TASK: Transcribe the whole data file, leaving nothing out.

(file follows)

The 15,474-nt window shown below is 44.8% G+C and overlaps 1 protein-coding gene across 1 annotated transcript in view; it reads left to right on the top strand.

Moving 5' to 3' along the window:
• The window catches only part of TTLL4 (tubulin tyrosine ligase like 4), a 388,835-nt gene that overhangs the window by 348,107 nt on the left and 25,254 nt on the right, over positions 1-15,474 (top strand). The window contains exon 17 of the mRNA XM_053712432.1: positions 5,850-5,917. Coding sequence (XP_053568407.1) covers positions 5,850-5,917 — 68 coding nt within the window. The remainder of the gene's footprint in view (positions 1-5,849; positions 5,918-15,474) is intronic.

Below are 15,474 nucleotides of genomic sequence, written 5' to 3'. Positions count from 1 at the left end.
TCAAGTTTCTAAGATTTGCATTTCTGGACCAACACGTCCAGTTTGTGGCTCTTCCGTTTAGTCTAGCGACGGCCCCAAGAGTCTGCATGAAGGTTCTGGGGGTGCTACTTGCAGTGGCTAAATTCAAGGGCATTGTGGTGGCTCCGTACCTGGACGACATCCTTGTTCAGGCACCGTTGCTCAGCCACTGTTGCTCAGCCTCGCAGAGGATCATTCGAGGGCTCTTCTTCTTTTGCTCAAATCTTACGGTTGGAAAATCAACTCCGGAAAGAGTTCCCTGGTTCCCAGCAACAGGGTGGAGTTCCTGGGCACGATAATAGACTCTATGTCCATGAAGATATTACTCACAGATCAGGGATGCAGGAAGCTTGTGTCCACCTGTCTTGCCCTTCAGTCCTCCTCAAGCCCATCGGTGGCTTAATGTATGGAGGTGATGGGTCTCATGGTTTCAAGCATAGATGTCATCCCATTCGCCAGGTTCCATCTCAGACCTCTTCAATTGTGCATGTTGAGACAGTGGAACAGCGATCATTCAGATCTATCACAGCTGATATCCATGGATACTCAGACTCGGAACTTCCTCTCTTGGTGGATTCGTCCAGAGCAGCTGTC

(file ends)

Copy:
The 15,474-nt window shown below is 44.8% G+C and overlaps 1 protein-coding gene across 1 annotated transcript in view; it reads left to right on the top strand.

Moving 5' to 3' along the window:
• The window catches only part of TTLL4 (tubulin tyrosine ligase like 4), a 388,835-nt gene that overhangs the window by 348,107 nt on the left and 25,254 nt on the right, over positions 1-15,474 (top strand). The window contains exon 17 of the mRNA XM_053712432.1: positions 5,850-5,917. Coding sequence (XP_053568407.1) covers positions 5,850-5,917 — 68 coding nt within the window. The remainder of the gene's footprint in view (positions 1-5,849; positions 5,918-15,474) is intronic.

Below are 15,474 nucleotides of genomic sequence, written 5' to 3'. Positions count from 1 at the left end.
TCAAGTTTCTAAGATTTGCATTTCTGGACCAACACGTCCAGTTTGTGGCTCTTCCGTTTAGTCTAGCGACGGCCCCAAGAGTCTGCATGAAGGTTCTGGGGGTGCTACTTGCAGTGGCTAAATTCAAGGGCATTGTGGTGGCTCCGTACCTGGACGACATCCTTGTTCAGGCACCGTTGCTCAGCCACTGTTGCTCAGCCTCGCAGAGGATCATTCGAGGGCTCTTCTTCTTTTGCTCAAATCTTACGGTTGGAAAATCAACTCCGGAAAGAGTTCCCTGGTTCCCAGCAACAGGGTGGAGTTCCTGGGCACGATAATAGACTCTATGTCCATGAAGATATTACTCACAGATCAGGGATGCAGGAAGCTTGTGTCCACCTGTCTTGCCCTTCAGTCCTCCTCAAGCCCATCGGTGGCTTAATGTATGGAGGTGATGGGTCTCATGGTTTCAAGCATAGATGTCATCCCATTCGCCAGGTTCCATCTCAGACCTCTTCAATTGTGCATGTTGAGACAGTGGAACAGCGATCATTCAGATCTATCACAGCTGATATCCATGGATACTCAGACTCGGAACTTCCTCTCTTGGTGGATTCGTCCAGAGCAGCTGTC